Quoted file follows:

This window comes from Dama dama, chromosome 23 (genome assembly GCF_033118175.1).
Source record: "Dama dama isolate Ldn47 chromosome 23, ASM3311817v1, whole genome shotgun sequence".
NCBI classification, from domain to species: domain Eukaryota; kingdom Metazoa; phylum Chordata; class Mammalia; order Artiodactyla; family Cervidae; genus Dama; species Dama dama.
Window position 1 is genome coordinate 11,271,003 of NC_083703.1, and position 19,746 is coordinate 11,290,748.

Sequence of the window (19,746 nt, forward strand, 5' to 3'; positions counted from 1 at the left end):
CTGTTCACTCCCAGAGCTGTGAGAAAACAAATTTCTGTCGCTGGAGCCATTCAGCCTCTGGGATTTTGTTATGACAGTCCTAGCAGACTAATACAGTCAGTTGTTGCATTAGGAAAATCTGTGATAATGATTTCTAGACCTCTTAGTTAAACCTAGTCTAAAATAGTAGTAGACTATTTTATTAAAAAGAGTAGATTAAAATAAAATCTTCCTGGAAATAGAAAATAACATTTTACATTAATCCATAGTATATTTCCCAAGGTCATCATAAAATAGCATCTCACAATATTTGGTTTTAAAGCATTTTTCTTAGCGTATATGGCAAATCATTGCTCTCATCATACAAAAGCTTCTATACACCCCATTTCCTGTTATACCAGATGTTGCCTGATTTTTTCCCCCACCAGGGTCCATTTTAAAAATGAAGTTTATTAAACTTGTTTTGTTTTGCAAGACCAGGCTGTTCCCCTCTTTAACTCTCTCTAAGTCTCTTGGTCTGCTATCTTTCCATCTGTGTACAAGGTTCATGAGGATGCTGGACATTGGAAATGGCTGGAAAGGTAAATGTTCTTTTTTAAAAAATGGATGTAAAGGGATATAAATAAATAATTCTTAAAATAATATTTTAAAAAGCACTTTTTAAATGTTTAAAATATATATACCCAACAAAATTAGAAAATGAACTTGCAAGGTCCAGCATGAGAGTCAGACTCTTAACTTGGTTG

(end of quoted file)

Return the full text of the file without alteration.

This window comes from Dama dama, chromosome 23 (genome assembly GCF_033118175.1).
Source record: "Dama dama isolate Ldn47 chromosome 23, ASM3311817v1, whole genome shotgun sequence".
NCBI classification, from domain to species: domain Eukaryota; kingdom Metazoa; phylum Chordata; class Mammalia; order Artiodactyla; family Cervidae; genus Dama; species Dama dama.
Window position 1 is genome coordinate 11,271,003 of NC_083703.1, and position 19,746 is coordinate 11,290,748.

Sequence of the window (19,746 nt, forward strand, 5' to 3'; positions counted from 1 at the left end):
CTGTTCACTCCCAGAGCTGTGAGAAAACAAATTTCTGTCGCTGGAGCCATTCAGCCTCTGGGATTTTGTTATGACAGTCCTAGCAGACTAATACAGTCAGTTGTTGCATTAGGAAAATCTGTGATAATGATTTCTAGACCTCTTAGTTAAACCTAGTCTAAAATAGTAGTAGACTATTTTATTAAAAAGAGTAGATTAAAATAAAATCTTCCTGGAAATAGAAAATAACATTTTACATTAATCCATAGTATATTTCCCAAGGTCATCATAAAATAGCATCTCACAATATTTGGTTTTAAAGCATTTTTCTTAGCGTATATGGCAAATCATTGCTCTCATCATACAAAAGCTTCTATACACCCCATTTCCTGTTATACCAGATGTTGCCTGATTTTTTCCCCCACCAGGGTCCATTTTAAAAATGAAGTTTATTAAACTTGTTTTGTTTTGCAAGACCAGGCTGTTCCCCTCTTTAACTCTCTCTAAGTCTCTTGGTCTGCTATCTTTCCATCTGTGTACAAGGTTCATGAGGATGCTGGACATTGGAAATGGCTGGAAAGGTAAATGTTCTTTTTTAAAAAATGGATGTAAAGGGATATAAATAAATAATTCTTAAAATAATATTTTAAAAAGCACTTTTTAAATGTTTAAAATATATATACCCAACAAAATTAGAAAATGAACTTGCAAGGTCCAGCATGAGAGTCAGACTCTTAACTTGGTTG